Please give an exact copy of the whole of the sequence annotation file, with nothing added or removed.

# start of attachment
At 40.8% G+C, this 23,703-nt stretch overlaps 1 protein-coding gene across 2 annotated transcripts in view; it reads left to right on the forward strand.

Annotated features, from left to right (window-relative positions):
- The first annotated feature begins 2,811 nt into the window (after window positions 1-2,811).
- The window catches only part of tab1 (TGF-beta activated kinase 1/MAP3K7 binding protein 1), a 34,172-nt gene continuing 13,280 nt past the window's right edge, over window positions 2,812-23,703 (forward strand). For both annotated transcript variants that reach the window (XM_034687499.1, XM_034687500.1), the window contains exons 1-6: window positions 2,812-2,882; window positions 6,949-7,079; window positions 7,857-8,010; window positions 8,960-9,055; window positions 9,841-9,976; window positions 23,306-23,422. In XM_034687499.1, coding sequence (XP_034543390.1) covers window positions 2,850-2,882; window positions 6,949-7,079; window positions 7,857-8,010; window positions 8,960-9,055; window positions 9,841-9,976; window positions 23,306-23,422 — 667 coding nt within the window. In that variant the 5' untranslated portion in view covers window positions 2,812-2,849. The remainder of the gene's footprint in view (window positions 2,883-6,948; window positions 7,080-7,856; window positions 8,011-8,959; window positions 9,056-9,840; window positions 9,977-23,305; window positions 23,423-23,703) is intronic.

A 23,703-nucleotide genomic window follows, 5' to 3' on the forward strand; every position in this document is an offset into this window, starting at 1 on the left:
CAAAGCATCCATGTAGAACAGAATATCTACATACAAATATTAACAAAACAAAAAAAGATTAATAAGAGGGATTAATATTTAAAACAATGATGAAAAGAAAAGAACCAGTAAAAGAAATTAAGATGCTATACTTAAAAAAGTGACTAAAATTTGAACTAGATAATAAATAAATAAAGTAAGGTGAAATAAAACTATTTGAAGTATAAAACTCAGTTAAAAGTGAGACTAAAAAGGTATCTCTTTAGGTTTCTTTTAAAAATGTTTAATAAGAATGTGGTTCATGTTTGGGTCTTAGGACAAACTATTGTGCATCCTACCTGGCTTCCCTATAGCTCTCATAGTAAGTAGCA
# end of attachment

At 40.8% G+C, this 23,703-nt stretch overlaps 1 protein-coding gene across 2 annotated transcripts in view; it reads left to right on the forward strand.

Annotated features, from left to right (window-relative positions):
- The first annotated feature begins 2,811 nt into the window (after window positions 1-2,811).
- The window catches only part of tab1 (TGF-beta activated kinase 1/MAP3K7 binding protein 1), a 34,172-nt gene continuing 13,280 nt past the window's right edge, over window positions 2,812-23,703 (forward strand). For both annotated transcript variants that reach the window (XM_034687499.1, XM_034687500.1), the window contains exons 1-6: window positions 2,812-2,882; window positions 6,949-7,079; window positions 7,857-8,010; window positions 8,960-9,055; window positions 9,841-9,976; window positions 23,306-23,422. In XM_034687499.1, coding sequence (XP_034543390.1) covers window positions 2,850-2,882; window positions 6,949-7,079; window positions 7,857-8,010; window positions 8,960-9,055; window positions 9,841-9,976; window positions 23,306-23,422 — 667 coding nt within the window. In that variant the 5' untranslated portion in view covers window positions 2,812-2,849. The remainder of the gene's footprint in view (window positions 2,883-6,948; window positions 7,080-7,856; window positions 8,011-8,959; window positions 9,056-9,840; window positions 9,977-23,305; window positions 23,423-23,703) is intronic.

A 23,703-nucleotide genomic window follows, 5' to 3' on the forward strand; every position in this document is an offset into this window, starting at 1 on the left:
CAAAGCATCCATGTAGAACAGAATATCTACATACAAATATTAACAAAACAAAAAAAGATTAATAAGAGGGATTAATATTTAAAACAATGATGAAAAGAAAAGAACCAGTAAAAGAAATTAAGATGCTATACTTAAAAAAGTGACTAAAATTTGAACTAGATAATAAATAAATAAAGTAAGGTGAAATAAAACTATTTGAAGTATAAAACTCAGTTAAAAGTGAGACTAAAAAGGTATCTCTTTAGGTTTCTTTTAAAAATGTTTAATAAGAATGTGGTTCATGTTTGGGTCTTAGGACAAACTATTGTGCATCCTACCTGGCTTCCCTATAGCTCTCATAGTAAGTAGCA